• Weight gain of more than 3 pounds in 1-2 days

• Weight gain of more than 5 pounds in 1 week

• Have to sleep sitting up

• Start coughing at night

• Notice swelling in your ankles or any part of your body

• Have pain or bloating in your stomach and lose your appetite

• Become tired faster or feel yourself losing energy

• Wheezing (noisy breathing)

• Have side effects from your pills

• Weight loss of more than 5 pounds in 2 days

2. Yellow means Caution – Be alert to changes

Call your MD within 24 hours

Red

• Trouble breathing

• Pain or tightness in chest

• Dizzy spells or feel faint

• Feel anxious or like something

bad will happen

Red means Stop – Call for help right away – 911 if emergency

* Modified with permission from Aurora HF discharge education packet (2010)


Nurse management of heart failure in a hospital setting

References:

Riegel B, Moser D, Anker S, et al. AHA state of the science: Promoting self-care in persons with heart failure. Circulation. 2009;120:1141-1163

Dickson, V. V., Riegel B. Are we teaching what patients need to know? Building skills in heart failure self-care. Heart & Lung. 2009;38:253-262

Albert N., Fonarrow G, Abraham W, et al. (2007) Predictors of delivery of hospital-based heart failure patient education: A report from optimize-hf. J Cardiac Failure 13(3) 189-198.

Freeman. G, Murray D. Proinflammatory cytokines; predictors of a failing heart? Circulation. 2003;107:1460-1462

Libera L, Vescovo G. (2004) Muscle wastage in chronic heart failure, between apoptosis, catabolism and altered anabolism: a chimaeric view of inflammation? Clinical nutrition and Metabolic Care. 7:435-441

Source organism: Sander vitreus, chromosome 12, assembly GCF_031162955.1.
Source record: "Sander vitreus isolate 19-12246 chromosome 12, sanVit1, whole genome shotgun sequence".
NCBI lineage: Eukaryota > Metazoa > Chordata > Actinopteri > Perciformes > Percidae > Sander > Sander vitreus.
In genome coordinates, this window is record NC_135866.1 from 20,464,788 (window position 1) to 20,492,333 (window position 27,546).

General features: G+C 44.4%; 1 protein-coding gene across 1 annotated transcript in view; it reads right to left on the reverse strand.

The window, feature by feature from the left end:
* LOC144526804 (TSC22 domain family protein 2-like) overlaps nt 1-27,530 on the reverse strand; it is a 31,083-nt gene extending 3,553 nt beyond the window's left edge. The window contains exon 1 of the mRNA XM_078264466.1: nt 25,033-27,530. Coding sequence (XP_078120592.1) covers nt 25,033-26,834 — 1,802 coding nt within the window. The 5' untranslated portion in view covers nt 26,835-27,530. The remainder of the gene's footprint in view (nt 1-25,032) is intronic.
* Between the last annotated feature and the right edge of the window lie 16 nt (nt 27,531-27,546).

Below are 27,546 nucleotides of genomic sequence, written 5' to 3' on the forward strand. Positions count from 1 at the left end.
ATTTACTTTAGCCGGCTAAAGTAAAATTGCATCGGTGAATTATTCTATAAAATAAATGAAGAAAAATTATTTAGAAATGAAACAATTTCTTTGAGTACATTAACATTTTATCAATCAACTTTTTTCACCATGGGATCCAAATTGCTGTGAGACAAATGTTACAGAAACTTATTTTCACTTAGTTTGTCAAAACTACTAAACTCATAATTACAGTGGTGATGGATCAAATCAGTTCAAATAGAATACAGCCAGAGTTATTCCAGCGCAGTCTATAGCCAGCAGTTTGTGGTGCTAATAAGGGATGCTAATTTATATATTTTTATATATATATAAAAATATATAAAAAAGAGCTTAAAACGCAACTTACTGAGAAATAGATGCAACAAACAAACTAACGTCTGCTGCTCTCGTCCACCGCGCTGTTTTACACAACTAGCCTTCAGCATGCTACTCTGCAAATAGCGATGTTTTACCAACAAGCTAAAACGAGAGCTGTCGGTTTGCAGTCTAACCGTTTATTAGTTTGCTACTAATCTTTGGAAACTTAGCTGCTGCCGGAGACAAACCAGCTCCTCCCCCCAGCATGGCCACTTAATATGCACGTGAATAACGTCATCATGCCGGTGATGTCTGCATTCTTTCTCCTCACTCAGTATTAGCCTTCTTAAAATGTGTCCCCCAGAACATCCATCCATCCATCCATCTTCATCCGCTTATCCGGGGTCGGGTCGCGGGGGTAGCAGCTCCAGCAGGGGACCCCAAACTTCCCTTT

Mueller C, Kilian K, Christ A, et al. (2006) Inflammation and long-term mortality in acute congestive heart failure. American Heart Journal 151:845-850


Nurse management of heart failure in a hospital setting

References:

Angerio A. (2005) The role of endothelin in heart failure. Critical Care Nurse 28(4)335-359

Medical News Today. The genetic background of heart failure and the role of hypertension. Retrieved April 4, 2010 from http://www.medicalnewstoday.com/printerfriendlynews.php?newsid=105716

Medline Plus. Aging changes in the heart and blood vessels. Retrieved April 7, 2010 from http://www.nlm.nih.gov/medlineplus/ency/article/004006.htm

Chantier P, Clements R et al. (2006) Congestive heart failure: extent of cardiac functional changes caused by aging and organ dysfunction. Heart 92:686-688

Alexander J, Alexander K, Kong D et al. (1998) Session highlights from the AHA scientific session: november 7-12, 1997. American Heart Journal 135(1) 169-170

Berra K, Miller N. (2009) Inhibiting the renin-angiotensin system: why and in which patients. American Academy of Nurse Practitioners 21:66-75

Morita H, Seidman J, & Seidman C. Genetic causes of human heart failure. Journal of Clinical Investigation. 115:518-526 (2005).


Nurse management of heart failure in a hospital setting

Contact Information

Tina Munzu

MSN Alverno College Student

[email protected]